A ‘failed’ scheme which handed out thousands of pounds of taxpayers’ cash to persuade pregnant mums to quit smoking looks set to be controversially rolled out.
Health chiefs handed out nearly £40,000 to expectant mums across north east Derbyshire to encourage them to kick the habit as part of the experiment. Officials at Derbyshire County Council are now looking at expanding the project to other areas – even though they admit only a “small” number of women actually stopped smoking.
The news has sparked anger from a campaign group standing up for taxpayers – but health bosses stress the idea will save lives and money.
Dia Chakravarty, political director of the Taxpayers’ Alliance, said: “This is a ridiculous scheme which was doomed to fail from the beginning - and it has - costing the taxpayers a huge sum of money.
“There is absolutely no justification for health chiefs to waste yet more of hard-pressed residents’ money by rolling out this failed scheme.
“Raising awareness around the dangers of smoking while pregnant is one thing – simply handing out taxpayers’ hard-earned cash to people is a complete joke.”
The pilot scheme – called A Big Change for the Little One – was launched in 2012 amid concerns about the devastating effects of smoking on unborn babies.
A total of 229 women took part in the experiment, which ended last November.
They had regular hospital appointments with money awarded each time they passed breath tests to prove they hadn’t been smoking. Women who quit during pregnancy and for six months afterwards were able to claim up to £750.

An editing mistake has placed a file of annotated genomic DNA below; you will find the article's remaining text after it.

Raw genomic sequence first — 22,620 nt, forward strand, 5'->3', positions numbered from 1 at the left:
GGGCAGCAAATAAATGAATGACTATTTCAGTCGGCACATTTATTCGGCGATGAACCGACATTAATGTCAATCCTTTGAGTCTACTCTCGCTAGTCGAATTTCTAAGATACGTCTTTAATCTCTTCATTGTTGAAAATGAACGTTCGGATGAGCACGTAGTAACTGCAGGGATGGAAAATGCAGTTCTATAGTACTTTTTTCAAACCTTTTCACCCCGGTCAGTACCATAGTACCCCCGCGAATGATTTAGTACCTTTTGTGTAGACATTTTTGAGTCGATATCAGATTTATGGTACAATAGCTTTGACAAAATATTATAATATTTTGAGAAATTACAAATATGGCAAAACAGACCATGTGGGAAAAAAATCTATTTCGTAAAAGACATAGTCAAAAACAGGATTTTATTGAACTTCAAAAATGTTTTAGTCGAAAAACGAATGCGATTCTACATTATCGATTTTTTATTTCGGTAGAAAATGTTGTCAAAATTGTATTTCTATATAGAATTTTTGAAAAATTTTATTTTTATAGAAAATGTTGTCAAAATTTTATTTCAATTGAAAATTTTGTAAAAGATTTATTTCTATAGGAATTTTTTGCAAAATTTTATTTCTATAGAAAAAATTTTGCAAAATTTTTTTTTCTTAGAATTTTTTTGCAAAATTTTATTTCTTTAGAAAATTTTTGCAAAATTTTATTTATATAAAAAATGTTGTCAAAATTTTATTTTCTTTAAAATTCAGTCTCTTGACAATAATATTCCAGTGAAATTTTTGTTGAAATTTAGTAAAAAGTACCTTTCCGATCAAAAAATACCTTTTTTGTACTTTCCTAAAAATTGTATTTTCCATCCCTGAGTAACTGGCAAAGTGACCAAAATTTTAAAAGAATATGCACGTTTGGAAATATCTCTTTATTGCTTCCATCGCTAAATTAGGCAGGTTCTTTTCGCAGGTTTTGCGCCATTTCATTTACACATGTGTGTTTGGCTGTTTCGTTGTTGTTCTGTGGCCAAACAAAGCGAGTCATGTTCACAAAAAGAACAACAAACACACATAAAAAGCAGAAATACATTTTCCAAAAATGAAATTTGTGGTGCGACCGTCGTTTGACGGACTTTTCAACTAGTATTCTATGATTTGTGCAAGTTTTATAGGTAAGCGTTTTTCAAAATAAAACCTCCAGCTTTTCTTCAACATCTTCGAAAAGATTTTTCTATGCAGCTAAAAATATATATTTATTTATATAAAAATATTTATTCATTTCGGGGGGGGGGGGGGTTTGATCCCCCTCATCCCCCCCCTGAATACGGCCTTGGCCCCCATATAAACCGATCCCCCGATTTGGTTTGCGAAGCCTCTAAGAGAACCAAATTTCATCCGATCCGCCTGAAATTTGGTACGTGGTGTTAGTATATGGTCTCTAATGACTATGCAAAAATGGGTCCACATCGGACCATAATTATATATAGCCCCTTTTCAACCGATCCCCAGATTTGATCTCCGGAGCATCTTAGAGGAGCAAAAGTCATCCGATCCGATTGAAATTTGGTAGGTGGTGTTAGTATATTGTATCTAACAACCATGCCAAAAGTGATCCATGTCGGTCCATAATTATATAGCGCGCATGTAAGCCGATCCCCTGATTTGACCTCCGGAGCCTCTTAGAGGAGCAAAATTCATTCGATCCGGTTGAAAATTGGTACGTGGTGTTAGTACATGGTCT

Of the 229 mums-to-be who started on the project, 56 had stopped smoking by the time their babies were born.
Just 26 had still stopped six months after their babies were born.
Councillor Dave Allen, the county council’s cabinet member for health and communities, said: “These figures may look small – but we’re absolutely certain this project will save both lives and money. That’s why we’re looking at extending it to other areas of the county.
“Smoking during pregnancy has a huge impact on the number of stillbirths, deaths as infants and long-term health problems. Unborn children have no choice in this and we have to do all we can to protect them from the harmful effects of smoking during pregnancy. How do you put a price on a child’s life?”
A county council spokesman confirmed £37,490 had been handed out as part of the trial.
When it launched, Dr David Black told the Derbyshire Times: “It is controversial to pay pregnant women to stop smoking.
“But we’re doing this because the unborn child has no say in the matter.
“Smoking is very addictive and harmful and we want to improve the health of pregnant women and their babies.”
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